Volkswagen has added its most iconic badge to its supermini to create the most desirable Polo yet in the form of the GTI. With dynamic, mechanical and cosmetic changes designed to ensure it lives up to the legend, can it be a true baby brother to the Golf GTI?
Following the introduction of the revised Polo range in late 2005, Volkswagen has crowned the range with an all-new GTI. Like previous Polo GTIs and other Volkswagen models, this version aims to combine the comfort and usability of the regular car while adding a new dimension of performance and handling, making it the most desirable Polo and to compete with a range of performance superminis.
From the outside the Polo has clearly taken a number of cues from its dynamic bigger brother, the Golf GTI. The distinguishing features are the honeycomb grille, spoked alloy wheels, twin tail pipes, red brake callipers and discreet GTI badging, all of which also appear on the Golf.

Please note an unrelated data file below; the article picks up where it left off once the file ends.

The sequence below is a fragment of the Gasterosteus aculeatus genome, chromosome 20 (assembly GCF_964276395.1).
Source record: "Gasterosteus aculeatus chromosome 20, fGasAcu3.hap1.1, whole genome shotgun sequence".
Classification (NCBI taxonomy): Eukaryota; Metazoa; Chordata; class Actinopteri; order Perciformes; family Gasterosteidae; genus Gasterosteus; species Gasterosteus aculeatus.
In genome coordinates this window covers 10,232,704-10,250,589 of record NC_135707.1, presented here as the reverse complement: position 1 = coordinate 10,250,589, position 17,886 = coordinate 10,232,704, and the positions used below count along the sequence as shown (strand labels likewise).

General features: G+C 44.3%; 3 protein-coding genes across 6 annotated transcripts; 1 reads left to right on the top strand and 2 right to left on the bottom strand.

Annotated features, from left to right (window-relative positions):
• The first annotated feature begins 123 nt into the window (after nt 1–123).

Mechanically there are significant changes too. For the first time, the Polo GTI uses a turbocharged engine, a 1.8-litre unit found elsewhere in the VW Group range of cars. In this installation it is tuned to provide a competitive power output and a wide torque curve to maximise acceleration. Other changes include the uprated braking system and suspension revisions.
Inside there are subtle changes to distinguish the GTI from lesser Polos, including checked sports seats which hark back to earlier GTI models from Volkswagen, plus a chunky three spoke steering wheel which also shows influence from the larger Golf.
Our verdict on the Volkswagen Polo GTIThe Polo GTI builds on the qualities of the regular car, adding improved styling, performance and desirability, but as a hot supermini it falls a little behind the leaders of the pack. As an ownership prospect it is likely to be very satisfying, but ultimately it is not as fun to drive as its rivals, nor its bigger brother.